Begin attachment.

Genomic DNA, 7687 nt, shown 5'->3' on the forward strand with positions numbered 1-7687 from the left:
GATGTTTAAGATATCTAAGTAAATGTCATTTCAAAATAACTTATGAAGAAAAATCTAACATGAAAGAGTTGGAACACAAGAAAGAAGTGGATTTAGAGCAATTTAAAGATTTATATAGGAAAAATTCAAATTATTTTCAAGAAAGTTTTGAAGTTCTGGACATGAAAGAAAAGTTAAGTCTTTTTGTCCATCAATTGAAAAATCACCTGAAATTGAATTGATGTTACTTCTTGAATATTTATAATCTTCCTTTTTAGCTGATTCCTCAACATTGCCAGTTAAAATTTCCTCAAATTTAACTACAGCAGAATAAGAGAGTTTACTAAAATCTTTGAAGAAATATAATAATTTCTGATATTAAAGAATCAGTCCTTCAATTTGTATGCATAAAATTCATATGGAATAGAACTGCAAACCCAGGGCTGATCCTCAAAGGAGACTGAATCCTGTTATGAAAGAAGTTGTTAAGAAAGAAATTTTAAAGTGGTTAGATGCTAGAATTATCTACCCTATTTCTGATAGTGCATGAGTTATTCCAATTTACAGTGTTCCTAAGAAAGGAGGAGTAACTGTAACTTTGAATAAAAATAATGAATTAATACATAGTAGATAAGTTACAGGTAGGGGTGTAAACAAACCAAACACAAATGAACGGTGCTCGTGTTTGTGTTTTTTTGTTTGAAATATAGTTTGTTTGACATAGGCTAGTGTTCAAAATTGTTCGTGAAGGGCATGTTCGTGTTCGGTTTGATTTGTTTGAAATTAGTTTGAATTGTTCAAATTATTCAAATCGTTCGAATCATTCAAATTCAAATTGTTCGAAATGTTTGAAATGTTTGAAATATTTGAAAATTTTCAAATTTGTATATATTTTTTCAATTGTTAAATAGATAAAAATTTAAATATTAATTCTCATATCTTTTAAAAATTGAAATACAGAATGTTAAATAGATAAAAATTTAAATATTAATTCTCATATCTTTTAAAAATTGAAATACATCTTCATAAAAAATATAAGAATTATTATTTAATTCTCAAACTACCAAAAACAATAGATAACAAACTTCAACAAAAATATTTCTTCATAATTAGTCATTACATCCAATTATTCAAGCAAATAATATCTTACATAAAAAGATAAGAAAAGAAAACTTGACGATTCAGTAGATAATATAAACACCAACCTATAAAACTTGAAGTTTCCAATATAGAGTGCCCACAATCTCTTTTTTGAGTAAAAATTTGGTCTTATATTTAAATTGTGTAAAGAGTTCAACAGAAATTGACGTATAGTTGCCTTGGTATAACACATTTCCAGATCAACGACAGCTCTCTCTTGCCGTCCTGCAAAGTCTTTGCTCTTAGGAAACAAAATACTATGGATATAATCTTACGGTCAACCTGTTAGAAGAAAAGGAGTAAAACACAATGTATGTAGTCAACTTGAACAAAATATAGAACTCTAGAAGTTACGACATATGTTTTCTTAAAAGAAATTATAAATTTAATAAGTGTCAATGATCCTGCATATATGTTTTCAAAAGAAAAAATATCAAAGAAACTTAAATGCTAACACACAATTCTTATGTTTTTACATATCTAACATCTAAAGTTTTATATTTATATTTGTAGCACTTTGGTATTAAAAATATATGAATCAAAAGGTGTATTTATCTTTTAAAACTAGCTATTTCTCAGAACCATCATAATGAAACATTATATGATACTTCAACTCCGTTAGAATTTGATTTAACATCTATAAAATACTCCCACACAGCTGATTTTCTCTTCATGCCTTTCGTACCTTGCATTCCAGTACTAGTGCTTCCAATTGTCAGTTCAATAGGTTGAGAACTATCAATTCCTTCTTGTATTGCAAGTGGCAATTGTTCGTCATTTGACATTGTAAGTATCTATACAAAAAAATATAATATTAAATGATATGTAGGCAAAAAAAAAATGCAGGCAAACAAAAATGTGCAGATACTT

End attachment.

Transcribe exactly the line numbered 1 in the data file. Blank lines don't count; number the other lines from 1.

Genomic DNA, 7687 nt, shown 5'->3' on the forward strand with positions numbered 1-7687 from the left: